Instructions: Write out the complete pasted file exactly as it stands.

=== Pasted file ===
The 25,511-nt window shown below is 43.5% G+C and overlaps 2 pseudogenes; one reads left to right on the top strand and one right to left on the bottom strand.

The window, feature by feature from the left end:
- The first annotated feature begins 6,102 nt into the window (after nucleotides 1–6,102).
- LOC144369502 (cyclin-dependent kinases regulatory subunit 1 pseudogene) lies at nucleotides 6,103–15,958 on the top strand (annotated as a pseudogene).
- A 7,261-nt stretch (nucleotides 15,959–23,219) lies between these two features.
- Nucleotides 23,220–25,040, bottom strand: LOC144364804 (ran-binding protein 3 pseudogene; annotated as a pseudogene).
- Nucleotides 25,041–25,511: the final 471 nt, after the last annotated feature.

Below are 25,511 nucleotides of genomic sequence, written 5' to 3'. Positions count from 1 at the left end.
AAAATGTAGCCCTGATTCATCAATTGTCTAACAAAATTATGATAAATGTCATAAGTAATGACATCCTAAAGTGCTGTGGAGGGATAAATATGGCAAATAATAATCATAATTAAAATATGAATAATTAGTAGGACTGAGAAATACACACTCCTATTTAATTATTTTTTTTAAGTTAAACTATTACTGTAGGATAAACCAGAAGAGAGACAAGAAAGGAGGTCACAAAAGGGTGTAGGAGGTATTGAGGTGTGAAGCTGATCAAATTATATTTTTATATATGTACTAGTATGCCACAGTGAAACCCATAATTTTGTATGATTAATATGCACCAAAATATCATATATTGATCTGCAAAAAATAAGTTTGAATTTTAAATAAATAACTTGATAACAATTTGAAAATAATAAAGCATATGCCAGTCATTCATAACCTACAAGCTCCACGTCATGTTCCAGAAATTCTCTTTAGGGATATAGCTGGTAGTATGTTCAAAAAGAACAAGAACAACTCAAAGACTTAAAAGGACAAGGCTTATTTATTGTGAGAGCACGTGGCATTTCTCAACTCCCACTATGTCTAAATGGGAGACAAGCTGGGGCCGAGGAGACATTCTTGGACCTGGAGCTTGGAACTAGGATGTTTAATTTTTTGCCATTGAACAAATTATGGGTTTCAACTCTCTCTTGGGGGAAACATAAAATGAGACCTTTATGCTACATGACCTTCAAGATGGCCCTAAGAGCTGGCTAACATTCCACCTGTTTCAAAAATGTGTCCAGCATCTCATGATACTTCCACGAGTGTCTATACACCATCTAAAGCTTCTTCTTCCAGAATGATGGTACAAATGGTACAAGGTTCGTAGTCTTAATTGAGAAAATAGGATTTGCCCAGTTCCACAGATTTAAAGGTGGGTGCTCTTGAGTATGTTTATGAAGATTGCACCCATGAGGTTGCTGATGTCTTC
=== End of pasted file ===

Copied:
The 25,511-nt window shown below is 43.5% G+C and overlaps 2 pseudogenes; one reads left to right on the top strand and one right to left on the bottom strand.

The window, feature by feature from the left end:
- The first annotated feature begins 6,102 nt into the window (after nucleotides 1–6,102).
- LOC144369502 (cyclin-dependent kinases regulatory subunit 1 pseudogene) lies at nucleotides 6,103–15,958 on the top strand (annotated as a pseudogene).
- A 7,261-nt stretch (nucleotides 15,959–23,219) lies between these two features.
- Nucleotides 23,220–25,040, bottom strand: LOC144364804 (ran-binding protein 3 pseudogene; annotated as a pseudogene).
- Nucleotides 25,041–25,511: the final 471 nt, after the last annotated feature.

Below are 25,511 nucleotides of genomic sequence, written 5' to 3'. Positions count from 1 at the left end.
AAAATGTAGCCCTGATTCATCAATTGTCTAACAAAATTATGATAAATGTCATAAGTAATGACATCCTAAAGTGCTGTGGAGGGATAAATATGGCAAATAATAATCATAATTAAAATATGAATAATTAGTAGGACTGAGAAATACACACTCCTATTTAATTATTTTTTTTAAGTTAAACTATTACTGTAGGATAAACCAGAAGAGAGACAAGAAAGGAGGTCACAAAAGGGTGTAGGAGGTATTGAGGTGTGAAGCTGATCAAATTATATTTTTATATATGTACTAGTATGCCACAGTGAAACCCATAATTTTGTATGATTAATATGCACCAAAATATCATATATTGATCTGCAAAAAATAAGTTTGAATTTTAAATAAATAACTTGATAACAATTTGAAAATAATAAAGCATATGCCAGTCATTCATAACCTACAAGCTCCACGTCATGTTCCAGAAATTCTCTTTAGGGATATAGCTGGTAGTATGTTCAAAAAGAACAAGAACAACTCAAAGACTTAAAAGGACAAGGCTTATTTATTGTGAGAGCACGTGGCATTTCTCAACTCCCACTATGTCTAAATGGGAGACAAGCTGGGGCCGAGGAGACATTCTTGGACCTGGAGCTTGGAACTAGGATGTTTAATTTTTTGCCATTGAACAAATTATGGGTTTCAACTCTCTCTTGGGGGAAACATAAAATGAGACCTTTATGCTACATGACCTTCAAGATGGCCCTAAGAGCTGGCTAACATTCCACCTGTTTCAAAAATGTGTCCAGCATCTCATGATACTTCCACGAGTGTCTATACACCATCTAAAGCTTCTTCTTCCAGAATGATGGTACAAATGGTACAAGGTTCGTAGTCTTAATTGAGAAAATAGGATTTGCCCAGTTCCACAGATTTAAAGGTGGGTGCTCTTGAGTATGTTTATGAAGATTGCACCCATGAGGTTGCTGATGTCTTC